LATIN AMERICA : Vying for Leadership, Lula Heads North, Chávez South
By Humberto Márquez
CARACAS, Aug 9 2007 (IPS) — Political and economic alliances with a view to strengthening Latin American integration are subtly shifting as Brazilian President Luiz Inácio Lula da Silva visits Mexico, Central America and the Caribbean this week and Venezuelan President Hugo Chávez tours Argentina, Uruguay, Ecuador and Bolivia.
While Chávez is signing energy security accords and offering Argentina and Uruguay attractive deals on oil and gas, a refinery for Ecuador and a gas plant in Bolivia, Lula has reached agreements to boost production of ethanol or biodiesel based on sugar cane or African palm in Mexico, Honduras, Nicaragua, Panama and Jamaica.
Lula invited Mexico to join the Mercosur (Southern Common Market) trade bloc made up of Argentina, Brazil, Paraguay and Uruguay, with Venezuela in the process of admission, as part of the search for "stronger integration in Latin America," and called for a free trade treaty between Central America and Mercosur.
Chávez maintained his anti-imperialist discourse at each stop along his tour. He warned that Washington is "moving its pieces to keep Venezuela from joining Mercosur, but will fail in its attempt" — an allusion to the delay by the Brazilian and Paraguayan parliaments in approving Venezuela’s application for admission as the bloc’s fifth full member.
Lula, whose administration has been marked by a pragmatic, moderate international policy, did not hesitate in Nicaragua, for example, in invoking the militant leftist past he shares with his host Daniel Ortega, who decided to welcome large-scale production of ethanol, although not based on corn but other crops.
Chávez and Cuban leader Fidel Castro have lashed out against Washington and Brazil’s ethanol offensive, arguing that crops should be produced for food, not fuel, even though Venezuela and Cuba have signed projects for producing ethanol from sugar cane, as an additive for gasoline.
The Venezuelan president "is throwing a cordon around Brazil, marking a greater regional presence based on a flood of agreements with its other neighbours, while the Brazilian leader has shown that he is not willing to engage in any degree of dependence whatsoever with his oil-producing neighbour," Ítalo Luongo, a professor of the geopolitics of oil at Venezuela’s Central University, told IPS.
"What happened is that geopolitics in the continent began to change after the Camp David (the U.S. presidential summer retreat) meeting" between Lula and his host President George W. Bush last March, "when Washington held out its hand to Brasilia to jointly establish an ‘ethanol empire’," political scientist Alberto Garrido at the University of Los Andes commented to IPS.
According to Garrido, "Brazil’s intelligent élite has seen a future as a global energy power, because ethanol will be for the United States, but from Brazil. That shift broke the Caracas-Brasilia-Buenos Aires hub, which is why we are now seeing that none less than the Brazilian giant is standing in the way of the projected gas pipeline of the south."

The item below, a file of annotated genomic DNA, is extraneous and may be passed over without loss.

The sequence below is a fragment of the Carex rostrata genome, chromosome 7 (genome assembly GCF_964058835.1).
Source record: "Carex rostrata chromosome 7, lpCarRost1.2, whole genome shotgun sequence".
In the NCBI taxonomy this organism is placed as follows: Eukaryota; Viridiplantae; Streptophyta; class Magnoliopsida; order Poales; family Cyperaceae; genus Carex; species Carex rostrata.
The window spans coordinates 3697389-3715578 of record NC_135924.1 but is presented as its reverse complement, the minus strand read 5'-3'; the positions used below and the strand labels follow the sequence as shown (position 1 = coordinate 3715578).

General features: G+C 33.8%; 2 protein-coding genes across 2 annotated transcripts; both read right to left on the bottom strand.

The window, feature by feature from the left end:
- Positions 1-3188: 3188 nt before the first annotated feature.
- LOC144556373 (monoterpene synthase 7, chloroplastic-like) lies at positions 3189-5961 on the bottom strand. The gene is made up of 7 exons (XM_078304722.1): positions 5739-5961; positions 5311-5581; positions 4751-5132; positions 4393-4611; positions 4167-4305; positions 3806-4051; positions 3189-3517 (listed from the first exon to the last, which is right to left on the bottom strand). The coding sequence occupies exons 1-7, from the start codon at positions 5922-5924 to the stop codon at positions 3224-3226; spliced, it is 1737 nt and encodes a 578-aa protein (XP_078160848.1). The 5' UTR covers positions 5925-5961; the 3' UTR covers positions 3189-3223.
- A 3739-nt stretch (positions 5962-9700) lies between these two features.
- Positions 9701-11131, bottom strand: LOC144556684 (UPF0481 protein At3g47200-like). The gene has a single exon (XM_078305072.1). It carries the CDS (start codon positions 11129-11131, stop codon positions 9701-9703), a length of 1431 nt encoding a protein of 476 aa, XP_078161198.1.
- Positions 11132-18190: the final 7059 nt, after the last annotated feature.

Chávez and presidents Néstor Kirchner of Argentina and Tabaré Vázquez of Uruguay have agreed on the construction of regasification plants for liquefied natural gas that Venezuela will transport in the next few years from its gas fields in the northeast to the Río de la Plata (River Plate) subregion, but by ship rather than the planned mega-pipeline.
The ambitious project for an 8,000-km pipeline that would cost more than 20 billion dollars and would have an as yet unestimated impact on the environment was referred to by Chávez on his tour as a mere possibility, after he complained in late July that the project was "cooling off" due to unspecified "attacks" from the project’s other partners.
"Who lies between Venezuela and the Río de la Plata ?" asked Garrido. "Brazil, with Lula acting as a cushion between Brazil’s realpolitik and oil-geopolitics — Chávez’s project," he added, referring to the Brazilian parliament’s delay in approving Venezuela’s admission to Mercosur, which was formally announced in late 2005.
"For the first time, the ever preponderant Brazil is facing in the region another ‘star’ — Chávez — but Brasilia is not going to subordinate its interests nor withdraw its aspiration to become a global power and, for example, hold a permanent seat on the United Nations Security Council," said Luongo.
Analysts like Michael Shifter at the Washington-based Inter-American Dialogue also point to a growing distance between Chávez and Lula, neither of whom wants to subordinate himself to the other, although whenever either of the two leaders refers to the question, they say that nothing and no one will come between them.
The hinge, according to Garrido, lies in Bolivia, "the apple of contention in this geopolitics of energy since PDVSA (Venezuela’s state-owned oil monopoly) burst on the scene there last year as an investor, encroaching on Brazil’s Petrobras."
Chávez’s tour will end in Tarija, in southern Bolivia, where he and the presidents of Bolivia and Argentina, Evo Morales and Kirchner, will sign an agreement to build a natural gas liquids separation plant and other accords on "energy security."
Lula, meanwhile, in his drive for biofuels, has won over countries like Nicaragua and Jamaica — the latter is one of the leaders of the Caribbean Community, or CARICOM — which will also build (in the case of Nicaragua) and expand (in the case of Jamaica) refineries with Venezuelan capital.